Although my posts to this blog have been infrequent since my arrival back in France mid March, needle and thread have not been completely idle. There are currently "boutis" works in progress, some new, (more on that at a later date), and the "little sister" Bernina has been out for a spin around some placemats.
Just prior to leaving Vancouver, I had assembled and pieced these 8 placemat tops so they were ready to be machine quilted. (see my post of March 8/2013).
|Tops are pieced and backing is cut to size.|
The quilting design had also been completed back in March. The amount of detail that I include in the designs for free motion quilting (FMQ) varies with each project. Sometimes I prefer to draw just a few basic registration lines on the quilt and let the needle and thread inspire the quilting, other times, when the look is more formal, and balance and symmetry are important, I prefer to use a fairly detailed pattern, as I did with these placemats. In this pattern, I used elements of a design that I had made for a tablecloth several years ago. (see my posts of Aug. 25, 2011 and Sept.2, 2011.)
Several weeks ago, I finally had the time to work on them again and to get them done. Tracing the pattern took a while, but the final result was worth it. From past experience, I have learned that investing the time up front in prep work, makes for a more accurate and efficient process.
For most machine work, my preferred marking tool is the blue, water erasable marker, such as the one Clover sells. To wash it off, I use a clean sponge, dipped in water, and lightly wipe off the marks. No damage is done to the fabric.
|Placemats drying after the marks have been erased.|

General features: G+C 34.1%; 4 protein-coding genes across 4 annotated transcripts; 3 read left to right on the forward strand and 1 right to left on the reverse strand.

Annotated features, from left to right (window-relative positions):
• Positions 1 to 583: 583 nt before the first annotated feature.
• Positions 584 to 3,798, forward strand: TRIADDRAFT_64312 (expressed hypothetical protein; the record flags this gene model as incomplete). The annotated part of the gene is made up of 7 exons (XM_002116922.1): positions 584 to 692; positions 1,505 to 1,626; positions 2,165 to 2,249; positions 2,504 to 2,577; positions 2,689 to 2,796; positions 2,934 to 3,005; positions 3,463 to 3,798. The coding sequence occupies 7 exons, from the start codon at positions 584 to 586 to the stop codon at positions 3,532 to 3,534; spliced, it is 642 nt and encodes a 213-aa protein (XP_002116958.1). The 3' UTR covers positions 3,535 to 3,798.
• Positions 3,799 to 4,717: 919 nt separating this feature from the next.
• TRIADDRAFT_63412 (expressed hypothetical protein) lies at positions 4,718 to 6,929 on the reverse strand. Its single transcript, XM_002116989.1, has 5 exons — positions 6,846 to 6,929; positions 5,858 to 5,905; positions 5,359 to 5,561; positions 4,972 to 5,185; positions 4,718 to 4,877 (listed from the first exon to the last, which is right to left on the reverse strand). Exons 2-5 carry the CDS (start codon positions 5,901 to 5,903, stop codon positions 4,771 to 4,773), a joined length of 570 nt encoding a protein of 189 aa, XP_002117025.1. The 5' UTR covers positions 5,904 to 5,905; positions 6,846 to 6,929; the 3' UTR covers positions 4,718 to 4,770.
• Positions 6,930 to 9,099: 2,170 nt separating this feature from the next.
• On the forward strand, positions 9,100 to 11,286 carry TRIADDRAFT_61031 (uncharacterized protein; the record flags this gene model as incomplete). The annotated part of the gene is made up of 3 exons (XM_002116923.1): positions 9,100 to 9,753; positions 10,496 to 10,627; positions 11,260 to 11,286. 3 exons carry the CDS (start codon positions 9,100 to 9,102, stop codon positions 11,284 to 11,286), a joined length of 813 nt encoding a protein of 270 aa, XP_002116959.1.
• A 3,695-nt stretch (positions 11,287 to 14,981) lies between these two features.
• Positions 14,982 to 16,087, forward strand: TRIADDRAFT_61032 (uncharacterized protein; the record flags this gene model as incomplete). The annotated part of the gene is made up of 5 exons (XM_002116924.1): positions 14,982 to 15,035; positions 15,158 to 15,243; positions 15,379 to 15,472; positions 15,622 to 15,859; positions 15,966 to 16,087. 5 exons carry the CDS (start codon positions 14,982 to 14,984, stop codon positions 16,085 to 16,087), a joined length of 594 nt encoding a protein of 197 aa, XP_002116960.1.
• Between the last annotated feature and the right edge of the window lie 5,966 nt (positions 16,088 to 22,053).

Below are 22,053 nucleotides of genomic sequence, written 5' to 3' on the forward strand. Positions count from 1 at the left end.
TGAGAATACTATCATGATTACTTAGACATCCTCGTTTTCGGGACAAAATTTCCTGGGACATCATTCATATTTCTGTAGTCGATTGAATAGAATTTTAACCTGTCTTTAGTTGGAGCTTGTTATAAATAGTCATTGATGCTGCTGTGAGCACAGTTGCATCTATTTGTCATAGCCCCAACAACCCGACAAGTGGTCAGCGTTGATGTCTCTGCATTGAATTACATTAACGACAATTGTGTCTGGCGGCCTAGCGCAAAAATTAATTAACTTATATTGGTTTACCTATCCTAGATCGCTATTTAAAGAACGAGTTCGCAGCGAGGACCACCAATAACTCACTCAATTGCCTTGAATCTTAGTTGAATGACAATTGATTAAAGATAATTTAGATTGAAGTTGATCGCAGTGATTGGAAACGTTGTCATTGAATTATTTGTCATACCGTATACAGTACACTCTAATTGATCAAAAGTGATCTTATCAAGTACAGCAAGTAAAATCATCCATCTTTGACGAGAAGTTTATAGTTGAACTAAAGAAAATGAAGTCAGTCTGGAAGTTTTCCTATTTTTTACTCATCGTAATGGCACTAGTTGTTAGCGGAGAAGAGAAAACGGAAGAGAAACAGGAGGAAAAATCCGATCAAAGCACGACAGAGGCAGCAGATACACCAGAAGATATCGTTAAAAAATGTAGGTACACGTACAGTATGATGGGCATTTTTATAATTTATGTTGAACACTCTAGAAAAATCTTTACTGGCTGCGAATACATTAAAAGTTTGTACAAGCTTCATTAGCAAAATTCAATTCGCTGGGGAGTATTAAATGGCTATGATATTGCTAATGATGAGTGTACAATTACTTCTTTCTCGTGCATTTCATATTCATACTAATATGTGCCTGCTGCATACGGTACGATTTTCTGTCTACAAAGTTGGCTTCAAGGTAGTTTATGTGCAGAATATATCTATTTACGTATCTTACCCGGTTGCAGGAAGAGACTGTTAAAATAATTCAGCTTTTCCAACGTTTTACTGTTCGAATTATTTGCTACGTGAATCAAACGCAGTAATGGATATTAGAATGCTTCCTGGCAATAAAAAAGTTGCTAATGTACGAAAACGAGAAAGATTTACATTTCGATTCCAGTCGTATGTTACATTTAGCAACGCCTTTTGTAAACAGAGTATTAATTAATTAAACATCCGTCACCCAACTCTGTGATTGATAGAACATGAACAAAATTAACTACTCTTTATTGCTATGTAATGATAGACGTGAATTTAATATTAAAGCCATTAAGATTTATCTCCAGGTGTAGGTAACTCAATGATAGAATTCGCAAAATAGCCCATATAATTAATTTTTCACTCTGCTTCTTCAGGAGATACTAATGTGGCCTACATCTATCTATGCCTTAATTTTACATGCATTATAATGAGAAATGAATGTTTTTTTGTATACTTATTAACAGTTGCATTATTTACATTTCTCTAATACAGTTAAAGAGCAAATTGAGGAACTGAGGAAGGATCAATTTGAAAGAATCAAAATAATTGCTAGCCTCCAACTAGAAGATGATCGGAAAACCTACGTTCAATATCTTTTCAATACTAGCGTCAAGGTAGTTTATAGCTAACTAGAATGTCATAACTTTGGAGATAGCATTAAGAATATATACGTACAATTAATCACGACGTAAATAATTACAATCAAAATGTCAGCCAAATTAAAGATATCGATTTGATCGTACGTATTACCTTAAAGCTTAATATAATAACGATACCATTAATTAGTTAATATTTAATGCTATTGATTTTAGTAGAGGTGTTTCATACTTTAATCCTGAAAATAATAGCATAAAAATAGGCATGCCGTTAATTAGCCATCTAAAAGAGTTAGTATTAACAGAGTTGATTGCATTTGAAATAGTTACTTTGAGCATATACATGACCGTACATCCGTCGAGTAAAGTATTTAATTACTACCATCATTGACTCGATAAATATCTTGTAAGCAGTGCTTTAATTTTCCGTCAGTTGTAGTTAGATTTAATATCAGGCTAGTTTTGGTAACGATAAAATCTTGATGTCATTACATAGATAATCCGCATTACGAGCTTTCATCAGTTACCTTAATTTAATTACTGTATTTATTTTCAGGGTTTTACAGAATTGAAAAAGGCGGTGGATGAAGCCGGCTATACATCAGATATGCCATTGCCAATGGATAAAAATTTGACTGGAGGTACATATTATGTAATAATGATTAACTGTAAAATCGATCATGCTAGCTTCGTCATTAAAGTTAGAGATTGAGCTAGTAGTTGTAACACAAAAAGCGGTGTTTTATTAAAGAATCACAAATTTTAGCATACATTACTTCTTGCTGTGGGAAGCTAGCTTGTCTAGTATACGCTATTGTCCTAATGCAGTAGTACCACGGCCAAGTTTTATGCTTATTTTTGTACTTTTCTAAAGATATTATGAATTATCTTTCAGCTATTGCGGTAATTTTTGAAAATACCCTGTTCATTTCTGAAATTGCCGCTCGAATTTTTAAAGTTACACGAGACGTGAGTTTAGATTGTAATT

The red and white toile de jouy was bought several years ago in a little village near where we live. There was exactly enough of it left from a previous project to make these 8 placemats. Now that, was a bit of good luck.
|The finished placemats.|
6 of the 8 completed placemats arranged one on top of the other. The top was quilted with an off-white thread.
Because I prefer a tone on tone quilting thread, the choice of an off-white fabric for the top and a terracotta fabric for the back became a challenge. When FMQ something with one light side and one dark side, thread tension is always a problem, unless the same colour of thread is used top and bottom. In this case, I did not want the contrast of different shades of thread, so I spent a lot of time fussing with the tension to prevent a terracotta thread from popping to the top or a white thread showing up on the terracotta backing . Next time, I will use similar shades of colour for the fabrics for the front and back of whatever it is that I am quilting and avoid this problem entirely.
Each project that I work on is a learning experience, and the challenges that present themselves, like the thread tension did on these placemats, are opportunites to learn and improve.